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Suleman Din in New York
The plain wood coffin was placed on the ground and opened for one last time. Ansar Ahmed looked upon the smooth, cold, dead face of his beloved niece Rahela Begum.
The strong smell of embalming fluid cleared the nose and stung at the eyes as he broke down, wailing, in the arms of his friends.
Rahela Begum, 13, was pulled from the water on Monday at Rockaways beach in southern Jersey. She was part of a family fishing outing that became a disaster when she and two cousins were swept out to sea by a riptide.
Divers continued to search for Jubeda Ahmed, 16, and Shajeda Ahmed, 12, but Ansar knew all too well that the prospects of finding his daughters alive were now non-existent.
"My lovely children," he wept.
The girls waded into knee-deep water in the early morning when an undercurrent, travelling at 5 feet per second, pulled them away from the beach and into the middle of East Rockaway inlet.
Their uncle, Mohammed Fahrul Islam, was fixing fishing rods when the girls were swept away.
"I just turned my head for a second," Islam was quoted in The Daily News as saying. "By the time I got there, it was too late."
None of the girls could swim well, relatives said, and lifeguards on the beach were not yet on duty.
Relatives said Islam was blaming himself for the tragedy. His wife did not wish to answer questions.
"They were such good kids," said Asmat Ali, Islam's brother. It was from his Long Island home that Islam picked up the children to take them to the beach.
"They grew up in a tough neighbourhood, but they were all straight-A students... to have them taken away from us so soon is a shame."
Rahela Begum's body was brought on Wednesday evening to the lime-green Masjid Jalalabad in downtown Paterson, New Jersey, a tumbledown city set amongst green hills.
Inside the mosque, scores of Bangladeshis, many new immigrants, sat inside the spacious but simple prayer hall, enduring the humidity to listen to the imam's sermon.
"Pray for her forgiveness, and pray for her entry into jannat [heaven]," he beckoned in his supplication.
Outside, camera crews had set up stations and police cars blocked off Van Houten Street. The janaaza [funeral prayer] would be held in the street, where the crowd of over 1,000 people would be accommodated best.
Worshippers streamed out of the mosque as the coffin, draped in beige and green paisley cloth, was brought out on the backs of Rahela Begum's relatives and family friends. A black hearse was parked in front of the mosque, and the coffin was placed before it.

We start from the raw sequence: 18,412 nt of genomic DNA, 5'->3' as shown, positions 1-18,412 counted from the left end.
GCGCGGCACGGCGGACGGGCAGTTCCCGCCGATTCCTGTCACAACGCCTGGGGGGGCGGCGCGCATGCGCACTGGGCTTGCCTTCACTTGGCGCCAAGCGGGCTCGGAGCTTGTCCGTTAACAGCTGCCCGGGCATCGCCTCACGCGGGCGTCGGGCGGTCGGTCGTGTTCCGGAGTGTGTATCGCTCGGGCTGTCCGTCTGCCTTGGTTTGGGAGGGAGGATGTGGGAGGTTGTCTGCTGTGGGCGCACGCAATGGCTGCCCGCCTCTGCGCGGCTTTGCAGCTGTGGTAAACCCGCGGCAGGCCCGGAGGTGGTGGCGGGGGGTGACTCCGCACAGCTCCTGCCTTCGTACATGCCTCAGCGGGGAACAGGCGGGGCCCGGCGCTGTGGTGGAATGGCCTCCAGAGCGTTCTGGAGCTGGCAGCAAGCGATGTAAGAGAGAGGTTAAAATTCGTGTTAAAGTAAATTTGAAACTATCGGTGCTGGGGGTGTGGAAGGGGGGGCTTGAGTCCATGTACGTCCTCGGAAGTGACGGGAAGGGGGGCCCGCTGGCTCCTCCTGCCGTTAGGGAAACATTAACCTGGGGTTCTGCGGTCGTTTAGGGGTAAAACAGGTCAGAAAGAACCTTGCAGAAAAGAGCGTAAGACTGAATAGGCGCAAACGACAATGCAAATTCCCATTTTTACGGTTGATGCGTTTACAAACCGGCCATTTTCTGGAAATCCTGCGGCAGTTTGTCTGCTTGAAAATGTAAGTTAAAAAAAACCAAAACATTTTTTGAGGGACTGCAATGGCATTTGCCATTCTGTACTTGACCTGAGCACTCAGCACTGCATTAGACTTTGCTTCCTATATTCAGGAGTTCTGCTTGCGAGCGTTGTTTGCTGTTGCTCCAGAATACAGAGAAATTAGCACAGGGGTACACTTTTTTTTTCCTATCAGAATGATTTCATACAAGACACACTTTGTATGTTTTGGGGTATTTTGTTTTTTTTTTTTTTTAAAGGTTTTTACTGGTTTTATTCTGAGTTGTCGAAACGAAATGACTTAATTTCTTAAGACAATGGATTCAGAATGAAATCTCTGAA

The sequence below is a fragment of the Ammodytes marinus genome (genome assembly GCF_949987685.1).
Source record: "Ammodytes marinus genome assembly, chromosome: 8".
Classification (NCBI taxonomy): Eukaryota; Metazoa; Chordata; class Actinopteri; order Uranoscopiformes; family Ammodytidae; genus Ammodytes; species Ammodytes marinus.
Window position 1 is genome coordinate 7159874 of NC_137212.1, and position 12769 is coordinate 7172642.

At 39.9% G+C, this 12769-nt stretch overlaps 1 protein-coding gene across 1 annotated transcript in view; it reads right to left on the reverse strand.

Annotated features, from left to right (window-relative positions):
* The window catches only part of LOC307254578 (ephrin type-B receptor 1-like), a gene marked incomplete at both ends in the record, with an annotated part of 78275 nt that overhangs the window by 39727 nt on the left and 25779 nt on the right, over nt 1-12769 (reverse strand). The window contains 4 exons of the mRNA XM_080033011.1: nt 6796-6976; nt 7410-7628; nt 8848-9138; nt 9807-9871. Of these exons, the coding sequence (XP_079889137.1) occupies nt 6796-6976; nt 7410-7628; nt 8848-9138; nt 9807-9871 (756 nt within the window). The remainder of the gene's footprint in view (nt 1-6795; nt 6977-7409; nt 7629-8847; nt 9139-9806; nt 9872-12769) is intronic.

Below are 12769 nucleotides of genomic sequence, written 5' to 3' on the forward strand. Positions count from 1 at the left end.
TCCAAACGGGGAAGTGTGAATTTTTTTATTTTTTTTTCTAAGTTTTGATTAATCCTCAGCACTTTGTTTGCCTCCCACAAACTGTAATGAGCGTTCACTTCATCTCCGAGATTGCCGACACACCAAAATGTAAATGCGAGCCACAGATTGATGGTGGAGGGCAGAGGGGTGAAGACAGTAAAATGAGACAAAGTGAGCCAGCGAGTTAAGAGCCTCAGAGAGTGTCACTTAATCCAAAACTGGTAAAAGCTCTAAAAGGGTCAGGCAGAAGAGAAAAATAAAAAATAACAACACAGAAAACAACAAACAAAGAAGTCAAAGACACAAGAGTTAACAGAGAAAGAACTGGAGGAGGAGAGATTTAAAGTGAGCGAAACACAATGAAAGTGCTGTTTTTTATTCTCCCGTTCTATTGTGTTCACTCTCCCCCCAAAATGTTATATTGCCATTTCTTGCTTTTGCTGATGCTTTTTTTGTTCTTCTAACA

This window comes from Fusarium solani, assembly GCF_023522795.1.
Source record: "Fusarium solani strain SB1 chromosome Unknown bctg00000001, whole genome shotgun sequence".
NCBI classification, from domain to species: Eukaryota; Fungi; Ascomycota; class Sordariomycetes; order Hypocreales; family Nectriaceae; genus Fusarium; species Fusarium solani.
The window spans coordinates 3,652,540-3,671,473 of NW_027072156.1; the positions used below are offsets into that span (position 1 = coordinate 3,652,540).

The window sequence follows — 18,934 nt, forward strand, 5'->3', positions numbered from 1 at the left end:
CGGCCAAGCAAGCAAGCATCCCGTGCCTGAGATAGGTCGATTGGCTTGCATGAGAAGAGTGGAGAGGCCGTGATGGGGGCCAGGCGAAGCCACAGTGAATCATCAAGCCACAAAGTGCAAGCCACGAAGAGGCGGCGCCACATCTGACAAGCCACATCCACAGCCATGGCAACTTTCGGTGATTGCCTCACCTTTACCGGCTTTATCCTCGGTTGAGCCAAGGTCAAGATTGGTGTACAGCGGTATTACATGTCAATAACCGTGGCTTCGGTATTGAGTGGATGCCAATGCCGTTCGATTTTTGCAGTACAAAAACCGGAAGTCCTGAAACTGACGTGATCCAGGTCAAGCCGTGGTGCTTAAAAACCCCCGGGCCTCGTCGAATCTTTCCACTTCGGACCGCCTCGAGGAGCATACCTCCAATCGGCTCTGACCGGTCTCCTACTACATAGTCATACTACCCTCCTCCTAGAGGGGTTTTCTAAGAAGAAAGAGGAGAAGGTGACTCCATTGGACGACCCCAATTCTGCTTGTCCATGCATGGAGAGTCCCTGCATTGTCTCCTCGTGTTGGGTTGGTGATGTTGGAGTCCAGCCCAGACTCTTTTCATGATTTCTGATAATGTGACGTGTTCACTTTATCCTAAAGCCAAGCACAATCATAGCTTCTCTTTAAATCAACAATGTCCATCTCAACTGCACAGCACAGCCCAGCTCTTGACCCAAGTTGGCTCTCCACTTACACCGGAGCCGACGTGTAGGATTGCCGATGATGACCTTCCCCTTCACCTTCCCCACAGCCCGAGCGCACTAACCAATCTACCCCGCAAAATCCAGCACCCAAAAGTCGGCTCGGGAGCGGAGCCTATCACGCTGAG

Lines for the funeral prayer stretched back more than 40 rows, as men crammed together, shoulder-to-shoulder, filling the entire width of the street. In Islamic tradition, women do not attend funeral prayers.
Four shouts of "Allah-hu-Akbar" with short pauses in between for prayers, without bowing or semi-bowing, completed the ceremony and people surged forward to help place the coffin inside the hearse.
The funeral procession then snaked out of downtown Paterson and into a tree-lined cemetery 15 minutes away.
A plot was already dug, and wooden panels placed around the hole in the ground that would be Rahela Begum's final resting place.
People congregated around the plot and lowered the coffin into the ground. But it was too much for the girl's family: her older brother sat red-faced, a few feet away, weeping hysterically, while Ahmed held his hand over his mouth, wiping his tears.
A man came to console them, gently placing his arm around the relatives. "Do not weep for her," he said. "Heaven is obligatory for her."
According to Islamic belief, those who die by drowning are accorded the fate of a martyr.
Once the coffin was in the ground, the imam came forward and, saying a prayer, sprinkled dirt into the grave. Others then took hold of shovels and began moving the pile of dirt beside the plot into the grave.
As the sun set, the grave was filled up. Men who ordinarily were taxi drivers and shop vendors returned to their farming roots, taking off their shoes, heaving shovels and dirtying their kurtas.
A relative of Rahela Begum sprinkled water over her finished grave, and a rock was placed at the front of it, to demarcate it. She lay beside three other Muslim graves, all buried on one hill.
Everyone stepped back, and the imam made his final supplication for her soul, asking for her forgiveness, seeking mercy on her parents, asking for her place in heaven.
As everyone turned to leave, Ali said family members would return to the beach on Thursday, to wait and see if authorities can find the bodies of Jubeda and Shajeda.
"We pray for Jubeda and Shajeda to be returned to us," he said. "If this is the will of Allah, then it will be done.
"This is not just our tragedy, but an American tragedy," he continued. "America will miss its three beautiful and bright children."
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